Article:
Cellulose

, Volume 20, Issue 6, pp 2971–2979 | Cite as

One-step production of nanofibrillated bacterial cellulose (NFBC) from waste glycerol using Gluconacetobacter intermedius NEDO-01

  • Ryota Kose
  • Naoki Sunagawa
  • Makoto Yoshida
  • Kenji Tajima
Original Paper

Abstract

A major by-product of biodiesel production is waste glycerol, which has numerous potential applications. In this study, we isolated a novel bacterium capable of producing cellulose from waste glycerol, and identified it as a novel strain (named NEDO-01) of Gluconacetobacter intermedius. Scanning electron microscopy revealed that the morphology of the pellicle produced by NEDO-01 was similar to that of cellulose produced by Gluconacetobacter hansenii ATCC23769. Furthermore, X-ray diffraction and solid-state nuclear magnetic resonance spectroscopic analyses suggested that cellulose produced by NEDO-01 had molecular and crystalline structures similar to those of cellulose produced by ATCC23769. After the optimization of cultivation conditions, NEDO-01 mediated the one-step production of nanofibrillated bacterial cellulose (NFBC) from waste glycerol in a medium supplemented with carboxymethyl cellulose. Transmission electron microscopic analysis revealed that the NFBC was composed of relatively uniform fibers with diameters of approximately 20 nm. NFBC was produced as uniform water suspensions, the yield of which was 3.4 g/L from cultivation in 7.5 L medium in a 10-L jar fermenter. The bioconversion of waste glycerol to NFBC, which has superior fluidity, moldability, and miscibility, has a wide variety of applications, including potential uses in the medical and materials engineering fields.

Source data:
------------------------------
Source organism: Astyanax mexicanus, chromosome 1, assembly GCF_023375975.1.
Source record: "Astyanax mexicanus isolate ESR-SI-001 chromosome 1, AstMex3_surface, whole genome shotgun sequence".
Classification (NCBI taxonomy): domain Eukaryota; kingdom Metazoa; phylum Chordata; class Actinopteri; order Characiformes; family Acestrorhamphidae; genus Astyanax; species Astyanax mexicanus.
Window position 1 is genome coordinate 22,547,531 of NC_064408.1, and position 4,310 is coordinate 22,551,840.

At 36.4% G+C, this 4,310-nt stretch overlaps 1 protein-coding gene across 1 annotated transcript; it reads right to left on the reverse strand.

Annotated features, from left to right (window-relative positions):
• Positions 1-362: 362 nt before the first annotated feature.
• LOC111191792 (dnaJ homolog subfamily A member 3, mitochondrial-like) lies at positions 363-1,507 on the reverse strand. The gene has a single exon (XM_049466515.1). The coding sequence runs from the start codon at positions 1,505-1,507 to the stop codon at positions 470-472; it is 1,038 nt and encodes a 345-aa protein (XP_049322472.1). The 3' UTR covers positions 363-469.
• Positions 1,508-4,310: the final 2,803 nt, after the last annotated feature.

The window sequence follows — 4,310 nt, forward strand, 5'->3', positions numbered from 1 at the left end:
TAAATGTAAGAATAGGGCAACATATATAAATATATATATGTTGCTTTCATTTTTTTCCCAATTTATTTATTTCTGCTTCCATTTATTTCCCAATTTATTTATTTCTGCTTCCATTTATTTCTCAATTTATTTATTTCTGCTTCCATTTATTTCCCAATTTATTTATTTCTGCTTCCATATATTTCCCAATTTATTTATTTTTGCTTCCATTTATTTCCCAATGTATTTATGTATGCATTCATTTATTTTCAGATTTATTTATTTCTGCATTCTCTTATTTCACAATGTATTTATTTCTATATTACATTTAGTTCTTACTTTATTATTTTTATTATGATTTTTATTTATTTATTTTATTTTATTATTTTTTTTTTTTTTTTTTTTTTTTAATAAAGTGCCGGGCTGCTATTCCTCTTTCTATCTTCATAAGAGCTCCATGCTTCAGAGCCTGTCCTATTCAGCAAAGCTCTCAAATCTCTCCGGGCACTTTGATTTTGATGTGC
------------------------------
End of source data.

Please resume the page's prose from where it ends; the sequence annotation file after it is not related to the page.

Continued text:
Keywords

Fibrillated cellulose nanofiber Biodiesel fuel by-product (BDF-B) Acetobacter xylinum Bioconversion Biorefinery Carboxymethyl cellulose 

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Copyright information

© Springer Science+Business Media Dordrecht 2013

Authors and Affiliations

  • Ryota Kose
    • 1
    • 3
  • Naoki Sunagawa
    • 2
    • 4
  • Makoto Yoshida
    • 1
  • Kenji Tajima
    • 1
    • 2
  1. 1.Faculty of EngineeringHokkaido UniversitySapporoJapan
  2. 2.Graduate School of Chemical Sciences and EngineeringHokkaido UniversitySapporoJapan
  3. 3.Faculty of AgricultureTokyo University of Agriculture and TechnologyFuchu-shiJapan
  4. 4.Department of Biomaterial Sciences, Graduate School of Agricultural and Life SciencesThe University of TokyoBunkyo-kuJapan

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